Yesterday, I began posting coverage of my friend Rob Riley's build of a customized OCC motorized bicycle. The story continues today...
On to primering the whole tank and shooting some paint on it.I shot 3 coats of primer/sealer over the tank sanding out any dust that happened to get in the primer.After I let the primer dry for a couple of days, I started shooting the paint. The paint that I used is metallic black laquer, and I shot it through a touch up gun.
4 coats of paint, wet sanding with 1200 grit paper between each coat except for the last coat. 4 coats of clear laquer. I wet sanded the final coat of clear with 1200 grit paper, and then rubbed it out by hand with rubbing compound because I don't have a buffer. The paint job took me about a week to do. I am not a professional painter by any means but I have done quite a few paint jobs on motorcycle tanks and model cars.
Now that the tank was done, it was time to move onto to building the rest of the bike. This is not my first motorized bike build, it's my second, so I know from experience what all needs to be changed, modified and replaced with better quality parts on these things.
I bought an 80 c.c. 2 stroke engine kit off e-bay for around $140.00. The engine kits come with everything you need to turn almost any bike into a motorized bike. Here's how the engine looked right out of the box.
I masked off everything except for the cylinder,cleaned it to get any machine oil off of it and sprayed it with hi-temp gloss black engine enamel.
After I did that I decided to try and polish the aluminum side covers on the engine. The aluminum is not the best, but it polished up ok. The covers had a lightly sandblasted looking finish, so I had to sand them with different grits of sand paper starting with 200, all the way up to 1200 to get them as smooth as I could. Then I polished them by hand using aluminum polish. It was a lot of effort for the results I got. I was hoping to get more shine from them but I don't think it's possible with this low quality cast aluminum. I don't have a buffer, and that's why I had to do the polishing by hand. Maybe if I had a buffer, i would have gotten better results, but they look pretty good to me as they are.
There is no way to mount the engine to the o.c.c. bike frame without a custom mounting bracket. I bought the bracket off e-bay and it cost me $25.00. I probably could have made one, but buying one was easier, and faster. I did slightly modify the bracket to make it stronger. The bracket gives you 2 pipes to mount the engine to, and it also off-sets the engine to the left about 4 inches, which allows the engine chain to clear the fat 4 inch wide rear tire.
Here's what the pieces of the bracket look like after I painted them gloss black. This piece mounts on top of the bottom tube on the frame.
This piece mounts on top of the above peice, and the engine mounts bolt around the 2 pipes on this bracket.
The 2 smaller pieces in the front of this piture mount under the bottom tube on the frame. You have to drill two 3/8" holes in the frame tube and run bolts through the brackets and the frame tube. The brackets sandwich the frame tube between them and it's a pretty strong set up. I took it one step further to make it stronger and I had my neighbor grind down and re-weld the questionable welds that were holding the 2 pipes to the top bracket. I also put steel sleeves in the holes that I drilled in the frame tube, to keep the frame tube from getting crushed or distorted when the bolts that hold the brackets to the frame get tightened.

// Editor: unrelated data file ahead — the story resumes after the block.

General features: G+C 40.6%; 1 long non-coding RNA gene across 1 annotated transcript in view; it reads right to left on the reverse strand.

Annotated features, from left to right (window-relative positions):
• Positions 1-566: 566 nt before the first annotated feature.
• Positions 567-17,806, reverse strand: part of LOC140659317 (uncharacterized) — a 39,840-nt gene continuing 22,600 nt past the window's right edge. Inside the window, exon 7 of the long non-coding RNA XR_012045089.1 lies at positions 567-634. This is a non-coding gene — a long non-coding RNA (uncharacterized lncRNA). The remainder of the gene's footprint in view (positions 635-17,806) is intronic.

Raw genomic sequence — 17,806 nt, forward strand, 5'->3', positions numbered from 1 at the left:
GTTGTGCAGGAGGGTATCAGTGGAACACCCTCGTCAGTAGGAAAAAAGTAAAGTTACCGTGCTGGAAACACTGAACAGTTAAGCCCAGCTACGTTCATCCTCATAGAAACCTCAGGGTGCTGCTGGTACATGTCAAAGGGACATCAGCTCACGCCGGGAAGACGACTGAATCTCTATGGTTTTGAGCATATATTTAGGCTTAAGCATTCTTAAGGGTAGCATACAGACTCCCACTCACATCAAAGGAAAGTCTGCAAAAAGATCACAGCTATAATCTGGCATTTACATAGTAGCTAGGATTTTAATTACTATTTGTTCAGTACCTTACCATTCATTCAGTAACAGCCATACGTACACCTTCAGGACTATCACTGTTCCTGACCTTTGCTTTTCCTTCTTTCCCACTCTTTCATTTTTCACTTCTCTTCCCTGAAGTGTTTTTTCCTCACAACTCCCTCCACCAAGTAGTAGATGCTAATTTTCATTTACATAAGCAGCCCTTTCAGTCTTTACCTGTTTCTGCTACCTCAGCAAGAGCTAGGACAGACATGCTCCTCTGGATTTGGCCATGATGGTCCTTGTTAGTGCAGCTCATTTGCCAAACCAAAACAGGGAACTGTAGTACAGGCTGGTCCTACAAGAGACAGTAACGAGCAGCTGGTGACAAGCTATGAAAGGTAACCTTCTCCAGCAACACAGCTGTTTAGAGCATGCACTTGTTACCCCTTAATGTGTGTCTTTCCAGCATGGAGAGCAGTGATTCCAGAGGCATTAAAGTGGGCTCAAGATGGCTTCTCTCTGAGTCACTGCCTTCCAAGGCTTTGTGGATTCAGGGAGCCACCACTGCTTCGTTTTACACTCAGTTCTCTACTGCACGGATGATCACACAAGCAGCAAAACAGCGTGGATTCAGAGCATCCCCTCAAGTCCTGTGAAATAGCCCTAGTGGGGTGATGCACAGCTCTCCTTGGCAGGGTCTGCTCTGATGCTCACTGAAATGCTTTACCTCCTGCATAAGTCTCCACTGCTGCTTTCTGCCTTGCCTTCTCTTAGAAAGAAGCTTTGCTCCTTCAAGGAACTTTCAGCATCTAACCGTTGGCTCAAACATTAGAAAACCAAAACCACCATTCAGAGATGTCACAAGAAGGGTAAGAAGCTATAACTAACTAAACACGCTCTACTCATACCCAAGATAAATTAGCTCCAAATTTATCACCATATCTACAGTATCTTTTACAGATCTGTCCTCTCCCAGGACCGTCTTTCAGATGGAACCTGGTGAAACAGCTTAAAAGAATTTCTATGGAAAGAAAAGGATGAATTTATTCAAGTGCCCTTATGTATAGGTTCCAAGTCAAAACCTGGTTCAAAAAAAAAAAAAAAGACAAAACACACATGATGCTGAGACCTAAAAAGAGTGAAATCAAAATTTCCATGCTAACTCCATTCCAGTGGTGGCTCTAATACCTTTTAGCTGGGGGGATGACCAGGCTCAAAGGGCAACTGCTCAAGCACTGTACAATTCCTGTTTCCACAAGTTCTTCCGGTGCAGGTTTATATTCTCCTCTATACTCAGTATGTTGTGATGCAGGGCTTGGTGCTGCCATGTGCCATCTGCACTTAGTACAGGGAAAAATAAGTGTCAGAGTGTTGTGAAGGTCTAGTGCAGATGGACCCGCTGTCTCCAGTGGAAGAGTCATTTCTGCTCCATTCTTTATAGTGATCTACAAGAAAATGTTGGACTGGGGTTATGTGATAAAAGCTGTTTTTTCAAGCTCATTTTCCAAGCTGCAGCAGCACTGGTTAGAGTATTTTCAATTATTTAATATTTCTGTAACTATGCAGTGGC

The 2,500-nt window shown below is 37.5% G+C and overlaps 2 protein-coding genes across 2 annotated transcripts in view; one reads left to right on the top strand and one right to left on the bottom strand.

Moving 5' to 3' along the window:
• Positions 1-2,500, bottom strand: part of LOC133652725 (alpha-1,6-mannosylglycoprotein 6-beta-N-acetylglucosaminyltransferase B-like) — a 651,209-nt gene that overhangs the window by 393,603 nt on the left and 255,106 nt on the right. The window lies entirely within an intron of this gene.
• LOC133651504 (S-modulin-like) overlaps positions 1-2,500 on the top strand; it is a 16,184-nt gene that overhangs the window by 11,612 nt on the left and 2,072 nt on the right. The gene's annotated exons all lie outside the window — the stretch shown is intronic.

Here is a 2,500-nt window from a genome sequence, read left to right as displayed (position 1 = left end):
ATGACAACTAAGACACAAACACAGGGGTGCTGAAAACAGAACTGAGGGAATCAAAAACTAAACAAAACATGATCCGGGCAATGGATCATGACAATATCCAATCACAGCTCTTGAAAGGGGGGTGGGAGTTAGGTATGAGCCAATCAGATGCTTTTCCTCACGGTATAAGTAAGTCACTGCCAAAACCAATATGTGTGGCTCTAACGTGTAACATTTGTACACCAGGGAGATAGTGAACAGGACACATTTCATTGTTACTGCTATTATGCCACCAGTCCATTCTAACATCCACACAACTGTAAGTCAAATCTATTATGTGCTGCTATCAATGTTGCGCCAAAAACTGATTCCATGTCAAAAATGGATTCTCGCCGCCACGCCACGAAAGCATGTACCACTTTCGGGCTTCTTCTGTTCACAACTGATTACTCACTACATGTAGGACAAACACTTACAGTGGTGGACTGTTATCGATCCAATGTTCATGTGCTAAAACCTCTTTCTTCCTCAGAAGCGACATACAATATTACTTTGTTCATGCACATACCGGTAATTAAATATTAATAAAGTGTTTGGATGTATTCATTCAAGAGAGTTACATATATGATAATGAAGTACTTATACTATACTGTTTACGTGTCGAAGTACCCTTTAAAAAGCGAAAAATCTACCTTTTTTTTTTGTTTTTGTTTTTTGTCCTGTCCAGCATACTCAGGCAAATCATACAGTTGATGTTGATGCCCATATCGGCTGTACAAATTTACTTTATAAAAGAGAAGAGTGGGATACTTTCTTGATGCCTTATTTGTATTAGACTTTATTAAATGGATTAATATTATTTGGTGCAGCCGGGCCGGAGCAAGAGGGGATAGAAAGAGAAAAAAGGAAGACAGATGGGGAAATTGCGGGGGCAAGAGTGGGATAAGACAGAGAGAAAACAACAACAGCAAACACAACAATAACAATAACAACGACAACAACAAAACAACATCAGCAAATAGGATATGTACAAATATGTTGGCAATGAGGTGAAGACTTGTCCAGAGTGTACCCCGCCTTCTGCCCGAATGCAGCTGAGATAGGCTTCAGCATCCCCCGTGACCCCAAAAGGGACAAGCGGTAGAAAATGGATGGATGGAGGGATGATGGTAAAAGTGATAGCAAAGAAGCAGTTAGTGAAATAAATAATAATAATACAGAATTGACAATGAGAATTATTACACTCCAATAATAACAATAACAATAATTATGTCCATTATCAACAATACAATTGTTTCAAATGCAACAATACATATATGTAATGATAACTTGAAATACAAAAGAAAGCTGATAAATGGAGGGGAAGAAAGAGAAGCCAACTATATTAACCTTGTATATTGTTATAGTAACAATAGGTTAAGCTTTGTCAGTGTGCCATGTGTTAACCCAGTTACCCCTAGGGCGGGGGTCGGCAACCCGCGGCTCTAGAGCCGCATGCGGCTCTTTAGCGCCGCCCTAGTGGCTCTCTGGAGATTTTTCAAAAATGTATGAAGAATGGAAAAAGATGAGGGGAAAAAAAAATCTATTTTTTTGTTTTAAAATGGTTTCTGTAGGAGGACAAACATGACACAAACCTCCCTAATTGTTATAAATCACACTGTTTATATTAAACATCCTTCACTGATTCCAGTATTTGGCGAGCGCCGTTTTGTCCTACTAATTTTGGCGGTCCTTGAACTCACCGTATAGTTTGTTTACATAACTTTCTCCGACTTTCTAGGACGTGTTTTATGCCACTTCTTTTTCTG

Mounting the bracket to the frame was pretty straight forward and so was mouting the engine to the bracket. loc-tite, lock nuts and lock washers were used on everything. These engine kits come with all the bolts, washers and nuts that you need, but they are VERY cheap and they break and strip very easily. So all of the nuts, bolts and washers were replaced with higher quality ones that I got from the hardware store. I think I spent about $15.00 on nuts, bolts and washers.
Mounting the sprocket to the back wheel is kind of a trick on the o.c.c. rim. Most of the time, you can just bolt the sprocket on with no problem. You get the sprocket, 2 very heavy rubber bushings, and a 3 piece clamp that goes on the inside of the hub. 9 bolts go through the holes in the sprocket , then through one of the rubber bushings, then through gaps in the the spokes, through another bushing (on the inside of the spokes) and then the 3 piece clamp goes on with lock nuts and lock washers holding it all together. With the o.c.c. rim, I had to elongate each of the 9 holes in the sprocket slightly because the bolts would hit the hub where the spokes are connected. I used a drill and a drill bit to slowly elongate each hole a little at a time until all the bolts cleared the hub and went through the holes straight.
Here's the sprocket mounted to the wheel.
Now that the engine is mouted to the frame and the back sprocket is on, it's time to install the engine chain. The engine chain is a heavy duty motorcycle style chain, and for the o.c.c. chopper, the chain that comes with the kit is about 5 links too short. So I had to order a length of extra chain with 6 links in it. Once the chain was lengthend and on , I discovered that the chain was rubbing on the rear brake caliper and the brake pad . I had to shim up the caliper on the left side, and cut about 1/4 of the brake pad off. Doing this, greatlly improved the way the brakes work. the only thing I can think of is that by shimming and slightly bending the caliper, the angle was changed and it makes the brake pads grab the rim better...I have no idea.
Here's the modified brake caliper.
Man, this bike is really taking shape. Come back tomorrow for the 3rd installment of the Riley OCC Build.